While Kanzeon-ji is famous for its a literary legacy, its sister building, the Kaidan-in Ordination Hall, is perhaps even more beautiful. Its grounds are styled similarly to those of the Kōmyōzen-ji Temple, with raked white pebbles. Smaller Buddhist shrines also exist in the grounds giving the Kaidan-in a more simple majesty.
Kaidan-in was one of three Ordination Halls of the Nara period, the other two located in the Nara and Tochigi. Those from Kyushu who wanted to enter the Buddhist priesthood would be ordained in the Kaidan-in in front of the sitting Buddha statue which dates to the Hejan period.
Dazaifu Exhibition Hall (OM No.9)
Located next to the ruins of the Government Offices, the exhibition hall contains a recently excavated drainage ditch alongside many relics and artworks associated with the Government Offices. The exhibition hall is closed on Mondays.
Site of the Dazaifu Government Offices (OM No. 3)
Ten minutes or so from the Kaidan-in Ordination Hall lies the site of the old Dazaifu Government Offices, known as Tofuro. While little remains of the offices but their foundation stones, these give some indication of Dazaifu’s importance in both the history of Kyushu and Japan.
The foundations stones are laid out around a central plaza (now used as a public park), with the main building set on a slight embankment overlooking this. The park is a lovely place to have lunch and is located near several convenience stores which are useful for restocking on supplies.
Site of Chikyuzen Kokubun-ji Temple (OM No.5)
A 25 minute walk from the Dazaifu Government Offices will take you to the Site of Chikyuzen Kokubun-ji. The official map becomes slightly unhelpful here so pay close attention to the Historical Trail signs which appear periodically or, alternatively, follow the map on this guide.
In 741 A.D., Emperor Shomu’s imperial decree demanded the creation of a national temple in each province of Japan. Dazaifu’s contribution was the Chikyuzen Kokubun-ji Temple. It was a large temple in its day with lecture halls, shrine areas and a pagoda but, like the Dazaifu Government Offices, it has since been reduced to its foundation stones.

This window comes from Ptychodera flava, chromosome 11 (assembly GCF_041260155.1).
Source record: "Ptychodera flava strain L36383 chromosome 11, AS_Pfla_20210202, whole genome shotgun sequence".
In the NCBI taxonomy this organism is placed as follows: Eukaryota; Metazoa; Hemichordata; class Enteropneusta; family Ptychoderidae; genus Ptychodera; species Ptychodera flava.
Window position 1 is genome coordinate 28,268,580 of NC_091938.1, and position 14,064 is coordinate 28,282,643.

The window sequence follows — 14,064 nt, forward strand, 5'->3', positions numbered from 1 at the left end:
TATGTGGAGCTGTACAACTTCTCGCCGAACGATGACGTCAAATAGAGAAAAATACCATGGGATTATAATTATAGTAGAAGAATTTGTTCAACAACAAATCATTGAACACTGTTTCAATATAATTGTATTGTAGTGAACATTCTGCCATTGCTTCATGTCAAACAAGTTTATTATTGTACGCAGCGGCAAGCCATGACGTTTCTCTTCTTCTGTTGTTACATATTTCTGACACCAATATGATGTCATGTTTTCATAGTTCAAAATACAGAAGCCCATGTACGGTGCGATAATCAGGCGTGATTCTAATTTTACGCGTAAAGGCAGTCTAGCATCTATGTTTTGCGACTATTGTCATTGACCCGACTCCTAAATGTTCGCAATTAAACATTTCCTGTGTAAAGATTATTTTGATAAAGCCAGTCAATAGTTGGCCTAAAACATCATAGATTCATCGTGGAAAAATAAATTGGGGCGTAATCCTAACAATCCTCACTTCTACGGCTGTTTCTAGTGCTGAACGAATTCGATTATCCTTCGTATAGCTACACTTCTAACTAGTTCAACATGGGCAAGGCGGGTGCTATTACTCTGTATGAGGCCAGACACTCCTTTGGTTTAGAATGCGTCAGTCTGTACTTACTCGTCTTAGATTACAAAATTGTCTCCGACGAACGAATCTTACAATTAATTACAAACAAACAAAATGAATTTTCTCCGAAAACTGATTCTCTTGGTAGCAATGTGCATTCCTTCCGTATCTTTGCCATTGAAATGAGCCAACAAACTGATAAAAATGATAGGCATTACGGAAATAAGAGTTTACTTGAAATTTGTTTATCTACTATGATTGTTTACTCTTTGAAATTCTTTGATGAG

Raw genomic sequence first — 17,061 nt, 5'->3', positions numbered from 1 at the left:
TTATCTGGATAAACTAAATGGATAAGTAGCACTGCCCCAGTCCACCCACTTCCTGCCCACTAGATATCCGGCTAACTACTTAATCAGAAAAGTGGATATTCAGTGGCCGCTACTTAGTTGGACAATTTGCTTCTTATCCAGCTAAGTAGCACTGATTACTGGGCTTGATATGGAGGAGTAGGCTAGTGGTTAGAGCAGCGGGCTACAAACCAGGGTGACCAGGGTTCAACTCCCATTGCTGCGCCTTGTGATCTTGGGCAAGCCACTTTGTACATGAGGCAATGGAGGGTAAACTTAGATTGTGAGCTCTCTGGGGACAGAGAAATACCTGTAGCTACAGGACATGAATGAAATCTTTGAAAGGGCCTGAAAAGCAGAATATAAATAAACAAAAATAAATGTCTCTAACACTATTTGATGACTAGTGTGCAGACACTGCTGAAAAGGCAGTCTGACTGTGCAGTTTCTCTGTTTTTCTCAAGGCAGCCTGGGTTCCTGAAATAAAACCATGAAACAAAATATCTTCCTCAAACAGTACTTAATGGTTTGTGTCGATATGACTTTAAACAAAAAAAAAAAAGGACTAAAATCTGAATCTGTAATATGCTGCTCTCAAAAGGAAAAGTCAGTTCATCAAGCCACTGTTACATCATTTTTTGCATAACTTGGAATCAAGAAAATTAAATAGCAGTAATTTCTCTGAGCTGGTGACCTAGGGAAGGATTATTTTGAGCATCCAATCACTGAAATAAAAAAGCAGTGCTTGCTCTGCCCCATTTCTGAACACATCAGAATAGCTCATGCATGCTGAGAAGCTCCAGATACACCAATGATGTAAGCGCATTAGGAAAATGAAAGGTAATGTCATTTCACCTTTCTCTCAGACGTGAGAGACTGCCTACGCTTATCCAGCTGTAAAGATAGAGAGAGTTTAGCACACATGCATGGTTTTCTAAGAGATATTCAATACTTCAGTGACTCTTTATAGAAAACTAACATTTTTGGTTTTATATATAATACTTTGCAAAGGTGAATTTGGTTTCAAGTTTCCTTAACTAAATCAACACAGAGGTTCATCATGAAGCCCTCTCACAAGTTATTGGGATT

Visible from the site of the Kokubun-ji ruins is a working temple of the same name. This Buddhist temple’s inner perimeter is lined with a series of statuettes and has some lovely water features.
The Mizuki Embankment (OM No.6)
From Kokubun-ji keep follow the signposts to the Mizuki Embankment.
The Mizuki Embankment, without context, is probably the least impressive feature of the route. However, with context, its might becomes clear. This important relic of Daizaifu’s history was built in 664A.D. to protect Dazaifu from potential invasion by Korea. Simply put, the Mizuki Embankment is a 1.2 km manmade defensive wall that stretches all the way across the valley from Mt. Ogusaku to Mt. Ushikubiyama. While it is now dissected by Fukuoka’s transport network, the embankment can still be seen clearly from a signposted viewing point. In its heyday the northern side of the embankment would have had a 6om wide moat protecting it though this has since been lost.
At the Mizuki Embankment, the trail ends. Hourly buses from the nearby bus stop (leaving at 2 minutes past the hour) will take you back to Dazaifu, otherwise a half an hour walk takes you to the Tofuro-mae Nishitetsu Station which links to Tenjin, Futsukaichi or Dazaifu. However, there are several extra attractions if you feel like spending more time exploring Dazaifu’s rich history.
Ruins of Ono Fortress (OM No.7)
Located to the north of the main trail are the Ruins of Ono Fortress which straddle the summit of Mt Soji (Ogusukuyama). This fortress was built to protect Daizaifu in 665 A.D. and while little remains aside from the foundation stones and some of its stone embankment, the fortress offers fantastic views over the Dazaifu valley and can be made into a lovely day hike.
Kyushu National Museum (OM No. 10)
This museum is one of four National Museums of Japan and is well signposted from Kōmyōzen-ji Temple. This iconic piece of architecture houses a fantastic collection of treasures including art (paintings, statues, calligraphy), books and swords. After a tiring day of walking, this is the perfect way to end your trip to Dazaifu.
The museum is open from 09.30-17.00 Tuesday-Sunday and closed on Mondays. It costs ¥430 for an adult and ¥130 for a student. For more information on exhibitions please visit: http://www.kyuhaku.com
Author: Oscar Boyd
Oscar is a student from London, UK. He is a keen hiker and aims to summit every mountain in Fukuoka visible from his bedroom window. If you have any suggestions contact him on Twitter @omhboyd
Originally written for Fukuoka Now in November 2014
NOTE: The information presented here was gathered and summarized by Fukuoka Now staff. While we have done our best to check for accuracy there is a possible of error and facility details may change. If you notice any errors or changes please contact us.